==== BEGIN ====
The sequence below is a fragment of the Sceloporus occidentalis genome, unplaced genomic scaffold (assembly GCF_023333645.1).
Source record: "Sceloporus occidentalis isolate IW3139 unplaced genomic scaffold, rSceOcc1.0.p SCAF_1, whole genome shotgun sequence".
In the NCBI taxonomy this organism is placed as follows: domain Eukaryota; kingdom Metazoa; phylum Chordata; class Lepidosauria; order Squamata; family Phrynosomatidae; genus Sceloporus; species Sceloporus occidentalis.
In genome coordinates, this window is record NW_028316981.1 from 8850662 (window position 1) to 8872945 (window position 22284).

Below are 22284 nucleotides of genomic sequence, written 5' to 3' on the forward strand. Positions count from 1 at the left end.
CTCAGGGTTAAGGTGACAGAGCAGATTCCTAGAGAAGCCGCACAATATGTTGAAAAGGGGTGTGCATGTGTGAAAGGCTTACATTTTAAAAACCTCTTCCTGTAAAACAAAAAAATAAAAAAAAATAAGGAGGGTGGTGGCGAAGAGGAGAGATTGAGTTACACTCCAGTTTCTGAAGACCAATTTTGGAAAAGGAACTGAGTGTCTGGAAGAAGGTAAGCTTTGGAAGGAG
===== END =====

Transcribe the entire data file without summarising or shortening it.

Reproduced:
The sequence below is a fragment of the Sceloporus occidentalis genome, unplaced genomic scaffold (assembly GCF_023333645.1).
Source record: "Sceloporus occidentalis isolate IW3139 unplaced genomic scaffold, rSceOcc1.0.p SCAF_1, whole genome shotgun sequence".
In the NCBI taxonomy this organism is placed as follows: domain Eukaryota; kingdom Metazoa; phylum Chordata; class Lepidosauria; order Squamata; family Phrynosomatidae; genus Sceloporus; species Sceloporus occidentalis.
In genome coordinates, this window is record NW_028316981.1 from 8850662 (window position 1) to 8872945 (window position 22284).

Below are 22284 nucleotides of genomic sequence, written 5' to 3' on the forward strand. Positions count from 1 at the left end.
CTCAGGGTTAAGGTGACAGAGCAGATTCCTAGAGAAGCCGCACAATATGTTGAAAAGGGGTGTGCATGTGTGAAAGGCTTACATTTTAAAAACCTCTTCCTGTAAAACAAAAAAATAAAAAAAAATAAGGAGGGTGGTGGCGAAGAGGAGAGATTGAGTTACACTCCAGTTTCTGAAGACCAATTTTGGAAAAGGAACTGAGTGTCTGGAAGAAGGTAAGCTTTGGAAGGAG